Spanish Conquest

Following Columbus' voyages of 1492-1504 the Spanish focused their attention on the Caribbean islands but were disappointed by the lack of gold and silver. In 1517 the demand for labour to replace the indigenous population, killed off by disease and ill treatment, led Diego Velázquez, Governor of Cuba, to send out an expedition which reached the Yucatán coast. The following year Velázquez commissioned Hernán Cortés to explore and conquer this new land. After landing on the island of Cozumel, Cortés founded the settlement of Veracruz and moved inland.

Reports reached Cortés of the powerful and wealthy Aztec Empire of Moctezuma, with its capital at Tenochtitlán, on an island on Lake Texcoco in the Valley of Mexico, nearly 400 km inland. To discourage desertion among his men Cortés destroyed his boats and marched inland making contact with the Tlaxcalans, traditional opponents of Moctezuma. Reaching Tenochtitlán Cortés was treated hospitably, but hearing rumours that the Aztecs were planning to massacre the Spaniards, he kidnapped Moctezuma. Relations between Aztecs and Spaniards worsened and Moctezuma was killed as he attempted to call off an attack by a much larger Aztec army. Under cover of night the Spanish broke out of the city, using portable bridges to cross the causeways. With support from the Tlaxcalans, Cortés led a large force, equipped with heavy cannons and boats, back to storm the Aztec capital in a battle which lasted several weeks. By the end of the battle in April 1521, the city's fine buildings had been systematically destroyed by the Spanish to prevent the Aztecs using them as cover. The Spanish victory, the result of their superior weapons and armour, their use of horses, the spread of smallpox among the Aztecs and the support of the Tlaxcalans, gave the invaders control of central Mexico and Cortés ordered the building of a new city on the site of Tenochtitlán. In the following decade expeditions were sent into the surrounding areas to conquer the other indigenous peoples throughout present-day Mexico and also further south in Central America.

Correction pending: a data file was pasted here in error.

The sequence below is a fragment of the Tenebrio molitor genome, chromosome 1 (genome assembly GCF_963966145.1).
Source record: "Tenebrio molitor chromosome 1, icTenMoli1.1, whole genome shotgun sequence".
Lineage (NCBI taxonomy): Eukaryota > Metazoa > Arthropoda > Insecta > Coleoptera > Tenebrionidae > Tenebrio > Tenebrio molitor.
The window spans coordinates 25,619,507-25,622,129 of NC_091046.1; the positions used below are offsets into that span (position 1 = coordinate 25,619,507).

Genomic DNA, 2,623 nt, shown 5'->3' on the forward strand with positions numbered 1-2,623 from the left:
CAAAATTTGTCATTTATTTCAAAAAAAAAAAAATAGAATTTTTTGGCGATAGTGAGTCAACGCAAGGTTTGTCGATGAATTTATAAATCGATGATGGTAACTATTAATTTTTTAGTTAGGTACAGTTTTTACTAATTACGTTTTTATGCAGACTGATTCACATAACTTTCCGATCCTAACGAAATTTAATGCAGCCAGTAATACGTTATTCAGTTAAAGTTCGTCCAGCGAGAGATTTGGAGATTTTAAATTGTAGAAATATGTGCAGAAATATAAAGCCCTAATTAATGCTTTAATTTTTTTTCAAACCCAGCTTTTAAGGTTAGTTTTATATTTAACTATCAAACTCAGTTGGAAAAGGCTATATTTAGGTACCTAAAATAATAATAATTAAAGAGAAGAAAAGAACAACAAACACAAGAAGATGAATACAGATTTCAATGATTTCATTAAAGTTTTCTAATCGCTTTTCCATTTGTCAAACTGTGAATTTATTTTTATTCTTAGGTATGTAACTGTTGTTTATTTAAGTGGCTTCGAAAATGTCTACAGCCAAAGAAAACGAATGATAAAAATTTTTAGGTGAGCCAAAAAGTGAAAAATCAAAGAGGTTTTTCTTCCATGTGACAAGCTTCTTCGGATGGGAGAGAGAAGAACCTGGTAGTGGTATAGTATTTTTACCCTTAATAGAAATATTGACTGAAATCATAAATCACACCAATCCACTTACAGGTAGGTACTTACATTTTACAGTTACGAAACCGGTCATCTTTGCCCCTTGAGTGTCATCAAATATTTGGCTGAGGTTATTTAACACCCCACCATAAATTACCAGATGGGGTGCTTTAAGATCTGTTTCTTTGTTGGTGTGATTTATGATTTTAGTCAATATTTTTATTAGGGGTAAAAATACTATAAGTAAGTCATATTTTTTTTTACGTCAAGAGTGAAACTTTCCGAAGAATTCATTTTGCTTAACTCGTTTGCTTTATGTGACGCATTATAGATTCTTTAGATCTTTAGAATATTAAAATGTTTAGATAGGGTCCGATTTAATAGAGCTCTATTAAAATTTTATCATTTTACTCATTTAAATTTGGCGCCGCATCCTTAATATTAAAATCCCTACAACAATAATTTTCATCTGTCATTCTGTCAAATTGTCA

This is edited copy from Footprint Handbooks. For comprehensive details (incl address, tel no, directions, opening times and prices) please refer to book or individual chapter PDF
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